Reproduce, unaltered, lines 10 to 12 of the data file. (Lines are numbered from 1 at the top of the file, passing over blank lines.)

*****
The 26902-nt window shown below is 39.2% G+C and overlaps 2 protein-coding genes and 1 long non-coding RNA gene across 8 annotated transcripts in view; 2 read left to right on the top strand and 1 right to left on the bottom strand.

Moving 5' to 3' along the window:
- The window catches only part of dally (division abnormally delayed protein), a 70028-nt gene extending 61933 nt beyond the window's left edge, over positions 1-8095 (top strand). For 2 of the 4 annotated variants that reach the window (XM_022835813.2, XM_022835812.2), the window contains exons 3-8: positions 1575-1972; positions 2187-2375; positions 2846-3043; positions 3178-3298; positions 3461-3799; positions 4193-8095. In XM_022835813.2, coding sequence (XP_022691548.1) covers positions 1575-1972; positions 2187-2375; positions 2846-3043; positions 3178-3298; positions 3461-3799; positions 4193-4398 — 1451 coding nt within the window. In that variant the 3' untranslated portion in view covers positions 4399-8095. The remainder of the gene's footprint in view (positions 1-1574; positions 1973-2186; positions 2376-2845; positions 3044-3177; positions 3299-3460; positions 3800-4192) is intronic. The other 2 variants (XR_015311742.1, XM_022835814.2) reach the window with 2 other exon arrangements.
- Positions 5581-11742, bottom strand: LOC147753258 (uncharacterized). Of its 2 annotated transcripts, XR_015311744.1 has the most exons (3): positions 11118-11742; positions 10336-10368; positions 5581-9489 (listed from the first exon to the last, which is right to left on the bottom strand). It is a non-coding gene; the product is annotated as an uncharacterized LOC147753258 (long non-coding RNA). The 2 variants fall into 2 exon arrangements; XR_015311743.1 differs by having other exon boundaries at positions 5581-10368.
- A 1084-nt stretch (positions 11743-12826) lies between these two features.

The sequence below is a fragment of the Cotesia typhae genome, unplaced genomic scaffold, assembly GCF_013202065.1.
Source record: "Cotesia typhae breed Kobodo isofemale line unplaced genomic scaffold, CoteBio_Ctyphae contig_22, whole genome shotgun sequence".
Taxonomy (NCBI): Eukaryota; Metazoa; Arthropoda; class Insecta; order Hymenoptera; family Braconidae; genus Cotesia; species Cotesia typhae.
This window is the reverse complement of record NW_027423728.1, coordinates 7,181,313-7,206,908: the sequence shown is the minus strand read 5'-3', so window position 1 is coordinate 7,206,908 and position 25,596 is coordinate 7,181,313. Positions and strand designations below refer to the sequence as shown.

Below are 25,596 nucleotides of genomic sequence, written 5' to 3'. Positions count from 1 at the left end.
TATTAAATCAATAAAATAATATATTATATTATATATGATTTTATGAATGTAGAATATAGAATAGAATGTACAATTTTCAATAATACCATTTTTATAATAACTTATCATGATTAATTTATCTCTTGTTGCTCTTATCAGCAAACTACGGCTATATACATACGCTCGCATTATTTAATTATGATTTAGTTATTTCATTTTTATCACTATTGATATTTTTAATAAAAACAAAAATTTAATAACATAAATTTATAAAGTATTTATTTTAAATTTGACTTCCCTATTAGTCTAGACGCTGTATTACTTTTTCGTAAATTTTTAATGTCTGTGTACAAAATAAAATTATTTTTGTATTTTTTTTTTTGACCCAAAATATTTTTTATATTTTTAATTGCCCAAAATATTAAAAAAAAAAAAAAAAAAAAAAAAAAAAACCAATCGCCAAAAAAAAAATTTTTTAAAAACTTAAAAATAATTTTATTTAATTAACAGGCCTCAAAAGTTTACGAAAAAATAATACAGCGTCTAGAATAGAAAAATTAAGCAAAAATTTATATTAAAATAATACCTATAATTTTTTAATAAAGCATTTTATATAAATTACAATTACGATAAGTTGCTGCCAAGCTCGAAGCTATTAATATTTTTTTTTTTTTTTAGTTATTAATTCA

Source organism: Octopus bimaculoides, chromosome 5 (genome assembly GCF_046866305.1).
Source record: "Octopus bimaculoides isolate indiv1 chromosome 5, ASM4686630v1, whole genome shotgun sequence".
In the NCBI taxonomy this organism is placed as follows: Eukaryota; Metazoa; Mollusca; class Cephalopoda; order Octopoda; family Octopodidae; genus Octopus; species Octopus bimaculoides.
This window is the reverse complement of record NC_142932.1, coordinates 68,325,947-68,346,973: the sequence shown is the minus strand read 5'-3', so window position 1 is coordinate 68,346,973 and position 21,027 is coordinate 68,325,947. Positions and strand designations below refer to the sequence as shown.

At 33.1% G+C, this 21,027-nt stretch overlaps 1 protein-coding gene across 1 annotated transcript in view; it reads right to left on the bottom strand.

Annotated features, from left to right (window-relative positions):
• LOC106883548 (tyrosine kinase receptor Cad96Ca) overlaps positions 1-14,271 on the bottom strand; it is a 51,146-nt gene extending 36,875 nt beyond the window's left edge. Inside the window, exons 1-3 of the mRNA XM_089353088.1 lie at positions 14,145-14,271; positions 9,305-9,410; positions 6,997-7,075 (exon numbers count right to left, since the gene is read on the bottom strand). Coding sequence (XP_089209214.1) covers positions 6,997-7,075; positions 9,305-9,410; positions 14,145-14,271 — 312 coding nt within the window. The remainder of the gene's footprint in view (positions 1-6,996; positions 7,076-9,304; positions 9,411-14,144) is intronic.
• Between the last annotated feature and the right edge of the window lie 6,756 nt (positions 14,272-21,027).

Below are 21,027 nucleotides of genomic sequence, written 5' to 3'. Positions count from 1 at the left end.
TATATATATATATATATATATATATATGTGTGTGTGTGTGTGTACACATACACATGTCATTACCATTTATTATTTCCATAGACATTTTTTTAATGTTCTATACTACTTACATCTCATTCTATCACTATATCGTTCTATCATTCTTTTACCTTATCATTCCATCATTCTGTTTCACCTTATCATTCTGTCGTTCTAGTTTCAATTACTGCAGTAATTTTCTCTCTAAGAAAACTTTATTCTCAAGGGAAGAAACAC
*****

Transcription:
Below are 25,596 nucleotides of genomic sequence, written 5' to 3'. Positions count from 1 at the left end.
TATTAAATCAATAAAATAATATATTATATTATATATGATTTTATGAATGTAGAATATAGAATAGAATGTACAATTTTCAATAATACCATTTTTATAATAACTTATCATGATTAATTTATCTCTTGTTGCTCTTATCAGCAAACTACGGCTATATACATACGCTCGCATTATTTAATTATGATTTAGTTATTTCATTTTTATCACTATTGATATTTTTAATAAAAACAAAAATTTAATAACATAAATTTATAAAGTATTTATTTTAAATTTGACTTCCCTATTAGTCTAGACGCTGTATTACTTTTTCGTAAATTTTTAATGTCTGTGTACAAAATAAAATTATTTTTGTATTTTTTTTTTTGACCCAAAATATTTTTTATATTTTTAATTGCCCAAAATATTAAAAAAAAAAAAAAAAAAAAAAAAAAAAACCAATCGCCAAAAAAAAAATTTTTTAAAAACTTAAAAATAATTTTATTTAATTAACAGGCCTCAAAAGTTTACGAAAAAATAATACAGCGTCTAGAATAGAAAAATTAAGCAAAAATTTATATTAAAATAATACCTATAATTTTTTAATAAAGCATTTTATATAAATTACAATTACGATAAGTTGCTGCCAAGCTCGAAGCTATTAATATTTTTTTTTTTTTTTAGTTATTAATTCA

Source organism: Octopus bimaculoides, chromosome 5 (genome assembly GCF_046866305.1).